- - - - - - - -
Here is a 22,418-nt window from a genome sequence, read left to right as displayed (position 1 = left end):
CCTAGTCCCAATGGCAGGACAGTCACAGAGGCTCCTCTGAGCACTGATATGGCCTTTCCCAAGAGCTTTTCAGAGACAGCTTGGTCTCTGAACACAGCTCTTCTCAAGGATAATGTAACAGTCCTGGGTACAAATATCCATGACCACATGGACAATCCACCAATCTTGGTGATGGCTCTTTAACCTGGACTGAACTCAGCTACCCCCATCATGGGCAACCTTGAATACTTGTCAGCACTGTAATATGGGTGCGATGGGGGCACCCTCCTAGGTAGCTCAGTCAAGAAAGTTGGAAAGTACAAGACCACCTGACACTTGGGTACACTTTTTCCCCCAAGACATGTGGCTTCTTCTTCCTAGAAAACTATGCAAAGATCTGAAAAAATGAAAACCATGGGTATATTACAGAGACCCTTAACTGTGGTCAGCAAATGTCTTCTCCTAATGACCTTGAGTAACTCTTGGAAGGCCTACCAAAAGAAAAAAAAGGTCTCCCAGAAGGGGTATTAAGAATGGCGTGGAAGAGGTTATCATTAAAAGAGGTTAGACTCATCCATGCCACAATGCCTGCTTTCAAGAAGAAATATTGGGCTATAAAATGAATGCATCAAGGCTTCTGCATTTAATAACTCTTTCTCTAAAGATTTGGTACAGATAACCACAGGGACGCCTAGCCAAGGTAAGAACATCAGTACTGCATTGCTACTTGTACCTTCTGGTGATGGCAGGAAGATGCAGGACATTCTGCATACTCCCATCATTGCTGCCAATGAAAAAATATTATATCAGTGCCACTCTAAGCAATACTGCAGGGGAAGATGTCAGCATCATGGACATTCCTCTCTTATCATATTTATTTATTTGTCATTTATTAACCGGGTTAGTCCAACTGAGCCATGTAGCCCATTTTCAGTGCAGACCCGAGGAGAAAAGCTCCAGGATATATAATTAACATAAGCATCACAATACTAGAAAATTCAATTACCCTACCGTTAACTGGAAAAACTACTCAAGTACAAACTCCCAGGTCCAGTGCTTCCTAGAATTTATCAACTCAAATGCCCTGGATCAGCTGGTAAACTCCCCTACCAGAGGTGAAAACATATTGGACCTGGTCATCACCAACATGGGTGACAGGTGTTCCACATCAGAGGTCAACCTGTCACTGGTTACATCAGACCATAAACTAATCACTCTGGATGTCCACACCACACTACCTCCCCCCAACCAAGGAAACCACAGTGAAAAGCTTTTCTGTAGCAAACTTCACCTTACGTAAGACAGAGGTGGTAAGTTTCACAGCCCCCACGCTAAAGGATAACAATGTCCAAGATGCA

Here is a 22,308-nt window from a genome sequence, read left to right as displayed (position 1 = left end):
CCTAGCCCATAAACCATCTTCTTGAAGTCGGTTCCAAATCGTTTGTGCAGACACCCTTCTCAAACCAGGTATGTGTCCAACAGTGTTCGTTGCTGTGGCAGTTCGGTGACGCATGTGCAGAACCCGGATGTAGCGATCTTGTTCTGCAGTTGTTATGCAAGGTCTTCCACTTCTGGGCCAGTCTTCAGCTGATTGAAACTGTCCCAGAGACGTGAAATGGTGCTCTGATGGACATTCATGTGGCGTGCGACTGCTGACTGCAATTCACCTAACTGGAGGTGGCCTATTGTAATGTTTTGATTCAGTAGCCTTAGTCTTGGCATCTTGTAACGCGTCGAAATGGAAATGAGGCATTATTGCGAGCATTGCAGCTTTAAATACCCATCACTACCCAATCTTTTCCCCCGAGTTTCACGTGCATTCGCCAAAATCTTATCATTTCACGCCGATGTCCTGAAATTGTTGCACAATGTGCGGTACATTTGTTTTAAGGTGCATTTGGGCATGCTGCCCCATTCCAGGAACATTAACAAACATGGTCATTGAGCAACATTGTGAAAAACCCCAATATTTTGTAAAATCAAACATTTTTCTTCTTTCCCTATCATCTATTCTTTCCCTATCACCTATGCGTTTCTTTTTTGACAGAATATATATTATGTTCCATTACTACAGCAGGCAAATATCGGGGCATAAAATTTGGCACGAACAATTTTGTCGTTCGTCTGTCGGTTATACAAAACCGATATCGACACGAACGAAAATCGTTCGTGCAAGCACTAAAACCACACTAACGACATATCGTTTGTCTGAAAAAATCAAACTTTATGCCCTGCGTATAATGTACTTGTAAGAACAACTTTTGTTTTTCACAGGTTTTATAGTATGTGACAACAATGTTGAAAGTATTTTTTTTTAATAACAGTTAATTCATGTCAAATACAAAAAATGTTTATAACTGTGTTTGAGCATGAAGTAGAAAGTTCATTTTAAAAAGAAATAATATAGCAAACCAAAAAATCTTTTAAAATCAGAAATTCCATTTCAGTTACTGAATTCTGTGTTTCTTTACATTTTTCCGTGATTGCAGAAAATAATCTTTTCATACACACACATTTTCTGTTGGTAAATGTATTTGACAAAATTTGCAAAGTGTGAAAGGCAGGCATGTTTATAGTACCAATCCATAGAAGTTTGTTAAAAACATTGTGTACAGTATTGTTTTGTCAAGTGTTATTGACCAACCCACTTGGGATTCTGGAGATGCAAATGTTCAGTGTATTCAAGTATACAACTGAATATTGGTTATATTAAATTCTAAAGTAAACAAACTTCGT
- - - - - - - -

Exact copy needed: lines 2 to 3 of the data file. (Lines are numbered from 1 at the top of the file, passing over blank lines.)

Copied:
CCTAGTCCCAATGGCAGGACAGTCACAGAGGCTCCTCTGAGCACTGATATGGCCTTTCCCAAGAGCTTTTCAGAGACAGCTTGGTCTCTGAACACAGCTCTTCTCAAGGATAATGTAACAGTCCTGGGTACAAATATCCATGACCACATGGACAATCCACCAATCTTGGTGATGGCTCTTTAACCTGGACTGAACTCAGCTACCCCCATCATGGGCAACCTTGAATACTTGTCAGCACTGTAATATGGGTGCGATGGGGGCACCCTCCTAGGTAGCTCAGTCAAGAAAGTTGGAAAGTACAAGACCACCTGACACTTGGGTACACTTTTTCCCCCAAGACATGTGGCTTCTTCTTCCTAGAAAACTATGCAAAGATCTGAAAAAATGAAAACCATGGGTATATTACAGAGACCCTTAACTGTGGTCAGCAAATGTCTTCTCCTAATGACCTTGAGTAACTCTTGGAAGGCCTACCAAAAGAAAAAAAAGGTCTCCCAGAAGGGGTATTAAGAATGGCGTGGAAGAGGTTATCATTAAAAGAGGTTAGACTCATCCATGCCACAATGCCTGCTTTCAAGAAGAAATATTGGGCTATAAAATGAATGCATCAAGGCTTCTGCATTTAATAACTCTTTCTCTAAAGATTTGGTACAGATAACCACAGGGACGCCTAGCCAAGGTAAGAACATCAGTACTGCATTGCTACTTGTACCTTCTGGTGATGGCAGGAAGATGCAGGACATTCTGCATACTCCCATCATTGCTGCCAATGAAAAAATATTATATCAGTGCCACTCTAAGCAATACTGCAGGGGAAGATGTCAGCATCATGGACATTCCTCTCTTATCATATTTATTTATTTGTCATTTATTAACCGGGTTAGTCCAACTGAGCCATGTAGCCCATTTTCAGTGCAGACCCGAGGAGAAAAGCTCCAGGATATATAATTAACATAAGCATCACAATACTAGAAAATTCAATTACCCTACCGTTAACTGGAAAAACTACTCAAGTACAAACTCCCAGGTCCAGTGCTTCCTAGAATTTATCAACTCAAATGCCCTGGATCAGCTGGTAAACTCCCCTACCAGAGGTGAAAACATATTGGACCTGGTCATCACCAACATGGGTGACAGGTGTTCCACATCAGAGGTCAACCTGTCACTGGTTACATCAGACCATAAACTAATCACTCTGGATGTCCACACCACACTACCTCCCCCCAACCAAGGAAACCACAGTGAAAAGCTTTTCTGTAGCAAACTTCACCTTACGTAAGACAGAGGTGGTAAGTTTCACAGCCCCCACGCTAAAGGATAACAATGTCCAAGATGCA

Here is a 22,308-nt window from a genome sequence, read left to right as displayed (position 1 = left end):